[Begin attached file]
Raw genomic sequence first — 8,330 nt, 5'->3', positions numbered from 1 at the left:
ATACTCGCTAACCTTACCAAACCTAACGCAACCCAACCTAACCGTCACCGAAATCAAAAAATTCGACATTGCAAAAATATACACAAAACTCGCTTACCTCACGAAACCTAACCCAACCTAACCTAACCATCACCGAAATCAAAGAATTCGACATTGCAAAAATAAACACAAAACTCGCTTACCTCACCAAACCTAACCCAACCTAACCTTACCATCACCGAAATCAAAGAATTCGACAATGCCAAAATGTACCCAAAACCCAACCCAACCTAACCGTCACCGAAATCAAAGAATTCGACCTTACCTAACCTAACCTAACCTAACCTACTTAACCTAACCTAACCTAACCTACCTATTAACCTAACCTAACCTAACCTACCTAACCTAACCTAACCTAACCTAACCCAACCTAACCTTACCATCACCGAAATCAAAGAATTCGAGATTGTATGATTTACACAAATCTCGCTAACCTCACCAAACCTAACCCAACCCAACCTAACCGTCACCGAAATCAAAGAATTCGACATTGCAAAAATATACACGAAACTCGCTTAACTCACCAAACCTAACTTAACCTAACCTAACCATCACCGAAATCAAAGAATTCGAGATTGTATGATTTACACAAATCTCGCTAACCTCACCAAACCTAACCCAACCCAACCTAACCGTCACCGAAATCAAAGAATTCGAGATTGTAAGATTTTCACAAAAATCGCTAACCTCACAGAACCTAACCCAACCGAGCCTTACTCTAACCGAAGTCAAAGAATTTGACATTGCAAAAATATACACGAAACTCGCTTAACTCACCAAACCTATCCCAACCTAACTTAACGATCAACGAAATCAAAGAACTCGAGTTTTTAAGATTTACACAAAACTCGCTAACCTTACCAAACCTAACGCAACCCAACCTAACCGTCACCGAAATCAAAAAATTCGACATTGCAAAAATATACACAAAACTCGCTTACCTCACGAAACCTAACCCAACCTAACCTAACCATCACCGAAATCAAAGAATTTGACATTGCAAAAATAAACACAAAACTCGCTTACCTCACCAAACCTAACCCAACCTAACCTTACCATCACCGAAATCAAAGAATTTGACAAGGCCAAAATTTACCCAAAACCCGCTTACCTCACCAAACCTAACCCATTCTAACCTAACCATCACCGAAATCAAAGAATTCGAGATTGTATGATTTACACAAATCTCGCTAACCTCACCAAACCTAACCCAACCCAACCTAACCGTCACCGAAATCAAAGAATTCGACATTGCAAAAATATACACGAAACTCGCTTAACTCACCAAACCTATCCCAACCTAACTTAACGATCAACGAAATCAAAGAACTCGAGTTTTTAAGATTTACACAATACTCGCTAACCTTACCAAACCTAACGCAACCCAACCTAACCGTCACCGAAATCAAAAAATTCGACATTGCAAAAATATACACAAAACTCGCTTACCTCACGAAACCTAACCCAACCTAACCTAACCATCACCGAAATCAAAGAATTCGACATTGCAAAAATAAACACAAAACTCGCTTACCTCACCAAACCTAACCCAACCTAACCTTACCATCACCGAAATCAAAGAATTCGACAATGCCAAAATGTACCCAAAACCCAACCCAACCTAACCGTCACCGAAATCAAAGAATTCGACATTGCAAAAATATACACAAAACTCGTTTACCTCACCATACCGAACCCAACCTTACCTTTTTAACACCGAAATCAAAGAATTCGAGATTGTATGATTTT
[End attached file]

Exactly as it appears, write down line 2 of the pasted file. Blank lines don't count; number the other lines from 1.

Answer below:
ATACTCGCTAACCTTACCAAACCTAACGCAACCCAACCTAACCGTCACCGAAATCAAAAAATTCGACATTGCAAAAATATACACAAAACTCGCTTACCTCACGAAACCTAACCCAACCTAACCTAACCATCACCGAAATCAAAGAATTCGACATTGCAAAAATAAACACAAAACTCGCTTACCTCACCAAACCTAACCCAACCTAACCTTACCATCACCGAAATCAAAGAATTCGACAATGCCAAAATGTACCCAAAACCCAACCCAACCTAACCGTCACCGAAATCAAAGAATTCGACCTTACCTAACCTAACCTAACCTAACCTACTTAACCTAACCTAACCTAACCTACCTATTAACCTAACCTAACCTAACCTACCTAACCTAACCTAACCTAACCTAACCCAACCTAACCTTACCATCACCGAAATCAAAGAATTCGAGATTGTATGATTTACACAAATCTCGCTAACCTCACCAAACCTAACCCAACCCAACCTAACCGTCACCGAAATCAAAGAATTCGACATTGCAAAAATATACACGAAACTCGCTTAACTCACCAAACCTAACTTAACCTAACCTAACCATCACCGAAATCAAAGAATTCGAGATTGTATGATTTACACAAATCTCGCTAACCTCACCAAACCTAACCCAACCCAACCTAACCGTCACCGAAATCAAAGAATTCGAGATTGTAAGATTTTCACAAAAATCGCTAACCTCACAGAACCTAACCCAACCGAGCCTTACTCTAACCGAAGTCAAAGAATTTGACATTGCAAAAATATACACGAAACTCGCTTAACTCACCAAACCTATCCCAACCTAACTTAACGATCAACGAAATCAAAGAACTCGAGTTTTTAAGATTTACACAAAACTCGCTAACCTTACCAAACCTAACGCAACCCAACCTAACCGTCACCGAAATCAAAAAATTCGACATTGCAAAAATATACACAAAACTCGCTTACCTCACGAAACCTAACCCAACCTAACCTAACCATCACCGAAATCAAAGAATTTGACATTGCAAAAATAAACACAAAACTCGCTTACCTCACCAAACCTAACCCAACCTAACCTTACCATCACCGAAATCAAAGAATTTGACAAGGCCAAAATTTACCCAAAACCCGCTTACCTCACCAAACCTAACCCATTCTAACCTAACCATCACCGAAATCAAAGAATTCGAGATTGTATGATTTACACAAATCTCGCTAACCTCACCAAACCTAACCCAACCCAACCTAACCGTCACCGAAATCAAAGAATTCGACATTGCAAAAATATACACGAAACTCGCTTAACTCACCAAACCTATCCCAACCTAACTTAACGATCAACGAAATCAAAGAACTCGAGTTTTTAAGATTTACACAATACTCGCTAACCTTACCAAACCTAACGCAACCCAACCTAACCGTCACCGAAATCAAAAAATTCGACATTGCAAAAATATACACAAAACTCGCTTACCTCACGAAACCTAACCCAACCTAACCTAACCATCACCGAAATCAAAGAATTCGACATTGCAAAAATAAACACAAAACTCGCTTACCTCACCAAACCTAACCCAACCTAACCTTACCATCACCGAAATCAAAGAATTCGACAATGCCAAAATGTACCCAAAACCCAACCCAACCTAACCGTCACCGAAATCAAAGAATTCGACATTGCAAAAATATACACAAAACTCGTTTACCTCACCATACCGAACCCAACCTTACCTTTTTAACACCGAAATCAAAGAATTCGAGATTGTATGATTTT